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Organizational Psychology Schooling and Degree Program Information

Degree programs in organizational psychology, aka industrial psychology, prepare students to use concepts of social psychology to manage the workplace, screen workers, increase worker productivity and improve job performance.

Essential Information

A master's program in organizational psychology focuses on the study of individual and group dynamics within institutional and business settings, while a Master of Business Administration (MBA) traditionally focuses on business administration and management by utilizing core concepts from organizational psychology. Though a Ph.D. is not typically required to be a professional organizational psychologist, this degree program prepares students for employment in more competitive and specialized fields, such as market research, statistical analysis and academia. All degree programs emphasize research, with the bulk of the doctoral programs focusing on student dissertations. Many organizational psychology programs offer at least partial online course study.


Master's Degree in Organizational Psychology

For this degree program, special attention is given to job performance, organizational theory, job satisfaction and employee motivation. Program graduates also gain knowledge and skills in human resources fields, such as health and safety, job analysis and development, personnel recruitment and personnel management. Since the majority of organizational psychologists work in human resources, many benefit from a minor in business administration or management. The criterion for admission varies by the program. More research-oriented schools often prefer students to have a bachelor's degree in psychology, while programs that run in close collaboration with a business school favor prior courses in business or mathematics. Typical courses for this program include:

  • Research methods
  • Group psychology
  • Business ethics
  • Statistics
  • Psychology in the workplace

MBA in Organizational Psychology

Students in this major are trained to assess personnel, solve management problems and improve structural organization and worker productivity in a corporate or business environment. Graduates pursue careers in marketing, consulting and personnel management. The most successful applicants will have a bachelor's degree in business or psychology, competitive GRE examination scores and an exemplary cumulative G.P.A. record. Core requirements will include courses such as:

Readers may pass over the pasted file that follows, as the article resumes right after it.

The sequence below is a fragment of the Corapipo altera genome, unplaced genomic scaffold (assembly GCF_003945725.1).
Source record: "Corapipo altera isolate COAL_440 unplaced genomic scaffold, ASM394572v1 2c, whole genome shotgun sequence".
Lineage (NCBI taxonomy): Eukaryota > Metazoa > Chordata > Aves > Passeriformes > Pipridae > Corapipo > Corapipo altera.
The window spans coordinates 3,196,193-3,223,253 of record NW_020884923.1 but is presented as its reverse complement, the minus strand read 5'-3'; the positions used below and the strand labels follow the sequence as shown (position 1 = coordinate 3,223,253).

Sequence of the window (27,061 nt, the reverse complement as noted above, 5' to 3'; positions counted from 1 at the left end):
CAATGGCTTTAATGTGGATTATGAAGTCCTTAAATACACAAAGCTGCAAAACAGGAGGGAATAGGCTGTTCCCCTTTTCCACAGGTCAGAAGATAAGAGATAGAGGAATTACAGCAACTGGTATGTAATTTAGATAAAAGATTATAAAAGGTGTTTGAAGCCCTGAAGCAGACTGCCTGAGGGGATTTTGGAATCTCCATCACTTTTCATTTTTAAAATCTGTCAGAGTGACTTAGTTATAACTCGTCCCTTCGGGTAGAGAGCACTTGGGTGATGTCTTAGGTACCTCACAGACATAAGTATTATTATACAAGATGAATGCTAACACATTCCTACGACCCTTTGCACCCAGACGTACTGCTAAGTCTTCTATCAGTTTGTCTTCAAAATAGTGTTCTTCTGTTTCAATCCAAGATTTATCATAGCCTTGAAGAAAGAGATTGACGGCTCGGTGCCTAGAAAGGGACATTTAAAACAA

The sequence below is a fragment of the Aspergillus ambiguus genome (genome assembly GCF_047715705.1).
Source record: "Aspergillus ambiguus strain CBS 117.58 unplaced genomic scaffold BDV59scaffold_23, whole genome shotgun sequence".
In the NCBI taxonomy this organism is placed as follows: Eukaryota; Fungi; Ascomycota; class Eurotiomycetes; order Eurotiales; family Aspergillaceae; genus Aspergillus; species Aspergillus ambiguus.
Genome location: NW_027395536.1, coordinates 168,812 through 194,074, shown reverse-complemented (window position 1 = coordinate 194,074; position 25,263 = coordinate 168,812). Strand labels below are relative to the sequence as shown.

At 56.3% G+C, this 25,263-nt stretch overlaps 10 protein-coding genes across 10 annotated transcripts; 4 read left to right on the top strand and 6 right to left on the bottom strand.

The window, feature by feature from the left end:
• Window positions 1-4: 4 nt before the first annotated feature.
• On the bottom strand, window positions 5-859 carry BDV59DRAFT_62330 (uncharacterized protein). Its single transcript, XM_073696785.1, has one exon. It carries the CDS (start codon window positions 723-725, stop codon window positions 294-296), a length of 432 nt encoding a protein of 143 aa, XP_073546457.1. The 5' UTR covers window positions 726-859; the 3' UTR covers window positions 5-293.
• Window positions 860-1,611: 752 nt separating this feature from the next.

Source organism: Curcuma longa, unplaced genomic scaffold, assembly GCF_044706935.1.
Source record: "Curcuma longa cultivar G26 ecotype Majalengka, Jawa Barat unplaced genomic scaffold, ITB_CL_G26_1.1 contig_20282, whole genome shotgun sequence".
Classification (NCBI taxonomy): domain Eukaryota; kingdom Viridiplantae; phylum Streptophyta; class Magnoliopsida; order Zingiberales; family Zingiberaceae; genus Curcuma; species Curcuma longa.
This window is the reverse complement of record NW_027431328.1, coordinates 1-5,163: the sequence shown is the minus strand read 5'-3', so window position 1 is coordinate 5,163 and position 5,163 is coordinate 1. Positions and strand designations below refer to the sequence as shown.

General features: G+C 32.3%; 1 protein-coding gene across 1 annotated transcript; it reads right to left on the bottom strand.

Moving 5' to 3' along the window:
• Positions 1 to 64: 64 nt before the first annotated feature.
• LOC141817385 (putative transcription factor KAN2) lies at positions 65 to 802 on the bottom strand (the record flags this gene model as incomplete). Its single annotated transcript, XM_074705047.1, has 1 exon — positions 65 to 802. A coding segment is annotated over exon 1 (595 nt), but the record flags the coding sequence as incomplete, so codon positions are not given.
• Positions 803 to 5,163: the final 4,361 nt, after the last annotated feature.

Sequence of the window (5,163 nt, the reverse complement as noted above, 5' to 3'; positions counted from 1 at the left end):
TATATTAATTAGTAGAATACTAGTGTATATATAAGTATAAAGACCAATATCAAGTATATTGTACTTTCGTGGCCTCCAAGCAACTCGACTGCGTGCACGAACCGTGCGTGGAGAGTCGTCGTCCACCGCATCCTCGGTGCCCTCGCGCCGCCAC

• Personnel psychology
  • Management
  • Finance
  • Economics and global management
  • Workplace environment
  • Business ethics

Ph.D. Program in Organizational Psychology

Although this level of study is not required to be an organizational psychologist, advantages to pursuing a Ph.D. in the field include enhanced research skills, a specialized study focus and a better job outlook upon graduation. Ph.D. students enroll in graduate level courses and meet with department advisors while working on a final dissertation based on original research. The final curriculum depends on the student's individual interest and topic of research.


Career Outlook and Salary Information

Career growth for industrial-organizational psychologists is expected to rise by 19% from 2014-2024, reports the U.S. Bureau of Labor Statistics. This is much faster than the average growth projected for all occupations. Most industrial-organizational psychologists are employed in management, scientific, and technical consulting services, earning an average annual income of $95,060 as of May 2015.

Graduates with an MBA in organizational psychology work in a business setting by managing personnel, screening employees, offering training and improving worker productivity. According to the Bureau of Labor Statistics, (www.bls.gov,) the mean annual salary for organizational psychologists working in business management positions within companies and enterprises was $104,220 as of May 2015.

Job prospects are best for psychologists who hold a highly specialized Ph.D. degree, reports the U.S. Bureau of Labor Statistics (www.bls.gov). An organizational psychologist with a Ph.D. may be more appealing to employers seeking specialized consulting services in this growing field. Graduates with a Ph.D. in organizational psychology work as analysts, marketing designers, strategists, academics and researchers. Organizational psychologists working in the field of scientific research and development earn an average of $89,320 annually.

For most organizational psychologists, master's degree in organizational psychology or MBA programs teach them what they need to know to work in most business settings. Students with a deep interests in academia, research and scientific development may need to pursue a Ph.D. degree in the field.


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